(ORDO NEWS) — Climatologists predict that the temperature on Earth will rise by 1.5 degrees Celsius with a 50% chance of maintaining or increasing current levels of greenhouse gas emissions. In 2022, they set another record.
“This year we will set a new record for anthropogenic carbon dioxide emissions despite the need to set reverse records.
Some positive developments are still happening, but the participants of the UN Climate Conference urgently need to take action if we want to avoid a 1.5 degree rise in temperatures Celsius and more,” said Pierre Friedlingstein, professor at the University of Exeter (UK), quoted by the press service of the university.
In December 2015, the Paris Agreement was signed to combat global warming.
Within its framework, the participating countries have committed to voluntarily reduce CO2 emissions in the coming decades in order to keep the average annual temperature increase at around 1.5 or 2 degrees Celsius.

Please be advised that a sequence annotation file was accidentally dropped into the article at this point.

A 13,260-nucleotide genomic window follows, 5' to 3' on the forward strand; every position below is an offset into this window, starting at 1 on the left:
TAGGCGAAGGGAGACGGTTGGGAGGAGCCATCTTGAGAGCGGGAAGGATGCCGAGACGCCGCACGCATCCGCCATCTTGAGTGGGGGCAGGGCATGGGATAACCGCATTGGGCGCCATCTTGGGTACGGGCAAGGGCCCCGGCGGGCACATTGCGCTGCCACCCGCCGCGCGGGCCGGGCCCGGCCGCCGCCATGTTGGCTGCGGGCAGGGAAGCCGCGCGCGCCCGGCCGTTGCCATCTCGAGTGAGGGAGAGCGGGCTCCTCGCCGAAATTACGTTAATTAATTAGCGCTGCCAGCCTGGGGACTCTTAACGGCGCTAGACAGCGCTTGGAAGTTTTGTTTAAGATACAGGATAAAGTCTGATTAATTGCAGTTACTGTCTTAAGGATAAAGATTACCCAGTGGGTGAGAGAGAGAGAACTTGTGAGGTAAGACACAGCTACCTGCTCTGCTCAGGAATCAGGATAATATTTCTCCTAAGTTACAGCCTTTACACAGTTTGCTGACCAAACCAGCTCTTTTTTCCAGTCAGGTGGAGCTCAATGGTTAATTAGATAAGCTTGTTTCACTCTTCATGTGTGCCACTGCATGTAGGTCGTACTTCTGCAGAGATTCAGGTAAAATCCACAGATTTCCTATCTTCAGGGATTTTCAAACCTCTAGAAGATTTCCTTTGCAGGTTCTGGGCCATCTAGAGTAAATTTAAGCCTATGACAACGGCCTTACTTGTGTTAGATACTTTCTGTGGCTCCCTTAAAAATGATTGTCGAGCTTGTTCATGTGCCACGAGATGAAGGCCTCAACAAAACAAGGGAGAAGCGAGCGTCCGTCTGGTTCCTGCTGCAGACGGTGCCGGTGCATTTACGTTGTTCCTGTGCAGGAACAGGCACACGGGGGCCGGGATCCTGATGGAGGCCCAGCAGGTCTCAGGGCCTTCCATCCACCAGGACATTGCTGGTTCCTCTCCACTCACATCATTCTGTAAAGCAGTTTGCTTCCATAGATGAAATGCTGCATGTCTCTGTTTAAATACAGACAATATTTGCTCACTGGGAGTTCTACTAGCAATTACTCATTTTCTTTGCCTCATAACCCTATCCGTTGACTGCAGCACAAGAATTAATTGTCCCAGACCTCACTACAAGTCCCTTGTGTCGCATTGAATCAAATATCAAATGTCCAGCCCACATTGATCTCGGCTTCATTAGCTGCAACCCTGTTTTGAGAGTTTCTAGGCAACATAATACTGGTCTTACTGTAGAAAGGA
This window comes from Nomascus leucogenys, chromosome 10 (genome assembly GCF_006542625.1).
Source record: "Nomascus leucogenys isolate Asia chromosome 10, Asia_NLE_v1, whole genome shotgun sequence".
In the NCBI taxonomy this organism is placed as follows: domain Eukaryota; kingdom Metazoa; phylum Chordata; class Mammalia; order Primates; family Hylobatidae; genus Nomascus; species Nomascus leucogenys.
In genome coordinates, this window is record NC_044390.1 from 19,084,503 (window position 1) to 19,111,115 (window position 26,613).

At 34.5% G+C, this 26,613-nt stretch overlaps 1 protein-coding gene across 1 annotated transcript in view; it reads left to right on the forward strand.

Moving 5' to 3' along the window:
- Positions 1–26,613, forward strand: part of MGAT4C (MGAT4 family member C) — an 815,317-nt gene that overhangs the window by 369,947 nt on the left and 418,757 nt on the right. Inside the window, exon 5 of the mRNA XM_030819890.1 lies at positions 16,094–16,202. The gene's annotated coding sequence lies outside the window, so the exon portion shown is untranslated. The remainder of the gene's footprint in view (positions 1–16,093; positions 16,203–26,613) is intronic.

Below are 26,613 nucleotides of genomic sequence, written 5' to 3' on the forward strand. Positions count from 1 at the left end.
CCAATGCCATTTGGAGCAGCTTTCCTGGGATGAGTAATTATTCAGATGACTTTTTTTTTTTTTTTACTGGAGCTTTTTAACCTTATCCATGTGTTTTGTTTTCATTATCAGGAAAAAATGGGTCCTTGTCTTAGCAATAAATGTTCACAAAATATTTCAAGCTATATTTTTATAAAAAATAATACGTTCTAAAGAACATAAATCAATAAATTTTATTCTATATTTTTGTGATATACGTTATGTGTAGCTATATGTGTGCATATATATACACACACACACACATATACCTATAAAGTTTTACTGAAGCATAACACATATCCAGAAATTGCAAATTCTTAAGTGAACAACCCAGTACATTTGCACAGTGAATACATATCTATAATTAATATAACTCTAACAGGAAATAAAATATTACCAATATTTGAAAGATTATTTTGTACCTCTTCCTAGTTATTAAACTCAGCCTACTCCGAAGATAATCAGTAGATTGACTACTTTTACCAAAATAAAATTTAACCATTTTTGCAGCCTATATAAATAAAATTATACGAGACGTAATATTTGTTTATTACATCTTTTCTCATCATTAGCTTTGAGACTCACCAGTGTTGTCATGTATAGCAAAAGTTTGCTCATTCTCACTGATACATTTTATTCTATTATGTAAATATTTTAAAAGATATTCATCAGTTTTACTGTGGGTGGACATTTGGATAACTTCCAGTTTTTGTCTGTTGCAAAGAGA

Many climatologists assume that this goal will not be achieved, since for this humanity will have to reduce emissions to zero or even begin to remove carbon dioxide from the atmosphere.
In addition to this, the countries participating in the agreement are developing plans for the accelerated restoration of forests and other natural ecosystems that actively absorb CO2 from the atmosphere.
Rapid growth in emissions
Researchers have found that the key goal of the Paris Agreement may be failed already this decade, despite all the measures taken.
Scientists came to this conclusion in the course of measuring how the level of greenhouse gas emissions has changed in 2022.
As climatologists have found, this indicator continued the rapid growth that began last year. It reached 40.6 billion tons of CO2, which is 1% more than last year.
At the same time, scientists found that the amount of CO2 emissions associated with the burning of fossil fuels increased by about 5.1% compared to 2020.
This suggests that the current economic instability and the epidemiological situation have not prevented the recovery and a sharp increase in the use of hydrocarbons in industry and energy.
According to the researchers, this figure is now very close to the record highs of 2019.
If this level of emissions is maintained or increased, Professor Friedlingstein and his colleagues predict that there is a 50% chance that temperatures on Earth will rise by 1.5 degrees Celsius as early as this decade.
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